WASHINGTON (BP)–The U.S. Supreme Court announced its responses to three church-state cases June 18 and in the process provided a mixture of results on religion and public schools.
The high court:
— Allowed to stand a federal appeals court ruling that permits student-initiated, student-led prayer at such school functions as football games and graduations in Alabama.
— Rejected and returned to a federal appeals court for further consideration a decision barring the Louisiana Christian Coalition from using school facilities.
— Declined to review a lower-court decision that allowed a school to bar a first-grader from reading a story out of the Beginner’s Bible.
The prayer decision enables a 1993 Alabama law permitting student-led religious expression at school events to be in effect. A federal judge issued a permanent injunction in 1997 against such religious activities, but the 11th Circuit Court of Appeals overturned the decision. The appeals court reconsidered the case in light of last year’s Supreme Court opinion striking down student-led prayer at high school football games in Texas, but it affirmed its earlier ruling despite the high court’s decision.
In a written statement, Walter Weber of the American Center for Law and Justice called the justices’ action a “critical victory for free speech and for religious liberty.”
In the case involving the Christian Coalition, the high court vacated a Fifth Circuit Court of Appeals decision against the organization and told the court to review its ruling in light of the Supreme Court’s recent opinion on a religious organization’s use of a school building.
In that June 11 decision, Good News Club v. Milford Central School, the high court ruled a school rule prohibiting a Christian group from meeting on campus after hours when other organizations were allowed to was unconstitutional. In a 6-3 vote, the justices decided permitting the Christian club to meet even immediately after school and on an elementary-school campus was not a government establishment of religion. The opinion extended earlier high court decisions allowing religious groups to have equal access to school property at the college and secondary levels when secular organizations were given use of such facilities.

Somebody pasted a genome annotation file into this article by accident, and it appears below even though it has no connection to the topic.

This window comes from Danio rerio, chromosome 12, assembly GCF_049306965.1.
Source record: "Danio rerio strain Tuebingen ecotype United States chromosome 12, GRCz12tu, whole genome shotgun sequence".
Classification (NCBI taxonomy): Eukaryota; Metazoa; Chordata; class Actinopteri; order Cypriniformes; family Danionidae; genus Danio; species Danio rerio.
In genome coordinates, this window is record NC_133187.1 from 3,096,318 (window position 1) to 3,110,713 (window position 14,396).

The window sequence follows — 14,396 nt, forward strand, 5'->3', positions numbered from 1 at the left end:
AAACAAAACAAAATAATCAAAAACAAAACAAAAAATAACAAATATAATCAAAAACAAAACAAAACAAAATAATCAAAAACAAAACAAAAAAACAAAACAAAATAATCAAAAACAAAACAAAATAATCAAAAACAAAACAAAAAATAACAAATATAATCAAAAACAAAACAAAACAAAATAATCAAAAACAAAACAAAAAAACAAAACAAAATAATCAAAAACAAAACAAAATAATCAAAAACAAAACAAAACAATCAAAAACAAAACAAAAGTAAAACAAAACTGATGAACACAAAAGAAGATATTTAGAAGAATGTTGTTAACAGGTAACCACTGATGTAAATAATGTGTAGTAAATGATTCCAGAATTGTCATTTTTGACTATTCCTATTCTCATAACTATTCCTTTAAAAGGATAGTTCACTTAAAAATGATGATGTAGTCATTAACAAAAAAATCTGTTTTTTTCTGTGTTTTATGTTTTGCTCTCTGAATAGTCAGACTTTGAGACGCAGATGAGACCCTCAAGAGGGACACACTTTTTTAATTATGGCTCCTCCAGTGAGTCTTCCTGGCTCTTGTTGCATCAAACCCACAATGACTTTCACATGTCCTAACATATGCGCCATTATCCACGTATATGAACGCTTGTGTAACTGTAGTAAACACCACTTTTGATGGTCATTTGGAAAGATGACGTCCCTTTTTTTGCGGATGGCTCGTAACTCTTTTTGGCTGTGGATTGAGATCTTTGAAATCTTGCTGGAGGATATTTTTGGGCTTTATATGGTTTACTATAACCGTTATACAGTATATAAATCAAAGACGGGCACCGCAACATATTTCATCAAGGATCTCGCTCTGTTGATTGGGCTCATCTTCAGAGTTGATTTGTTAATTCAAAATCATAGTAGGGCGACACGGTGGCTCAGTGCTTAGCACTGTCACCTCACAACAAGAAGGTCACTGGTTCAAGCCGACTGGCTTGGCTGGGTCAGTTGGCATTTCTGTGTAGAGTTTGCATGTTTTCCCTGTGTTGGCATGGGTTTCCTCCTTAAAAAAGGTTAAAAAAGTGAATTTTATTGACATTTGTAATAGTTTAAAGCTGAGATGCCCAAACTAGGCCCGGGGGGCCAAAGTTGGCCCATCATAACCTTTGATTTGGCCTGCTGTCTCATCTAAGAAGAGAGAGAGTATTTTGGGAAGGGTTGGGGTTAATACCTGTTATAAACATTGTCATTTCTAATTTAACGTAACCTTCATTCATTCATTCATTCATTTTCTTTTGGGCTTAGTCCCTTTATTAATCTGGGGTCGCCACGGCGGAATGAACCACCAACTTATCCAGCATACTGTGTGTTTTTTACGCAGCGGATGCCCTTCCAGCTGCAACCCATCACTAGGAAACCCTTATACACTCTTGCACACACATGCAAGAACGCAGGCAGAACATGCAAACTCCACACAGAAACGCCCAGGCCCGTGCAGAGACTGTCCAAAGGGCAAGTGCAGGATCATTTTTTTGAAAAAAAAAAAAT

The Christian Coalition had repeatedly sought use of school facilities after hours in St. Tammany Parish in Louisiana, but its requests continually were rejected, according to the ACLJ, which represented the organization. The ACLJ told the Supreme Court the school district engaged in “blatant anti-religious discrimination” in rejecting Christian Coalition’s requests while allowing other organizations to use school buildings for meetings.
In the Bible reading case, the justices refused to grant a review, thereby allowing a lower-court ruling in favor of a New Jersey school to stand. A teacher and principal in Medford, N.J., prevented first-grader Zachary Hood from reading from his Bible to his classmates though other students were permitted to read stories from other sources.
A federal judge ruled in favor of the school, and the Third Circuit Court of Appeals split 6-6 in its decision.
Another part of the case, however, will be considered by a federal court in Newark, N.J. The court will hear arguments in the school’s removal of artwork drawn by Hood in kindergarten because of the poster’s Christian content, according to CNSNews.com.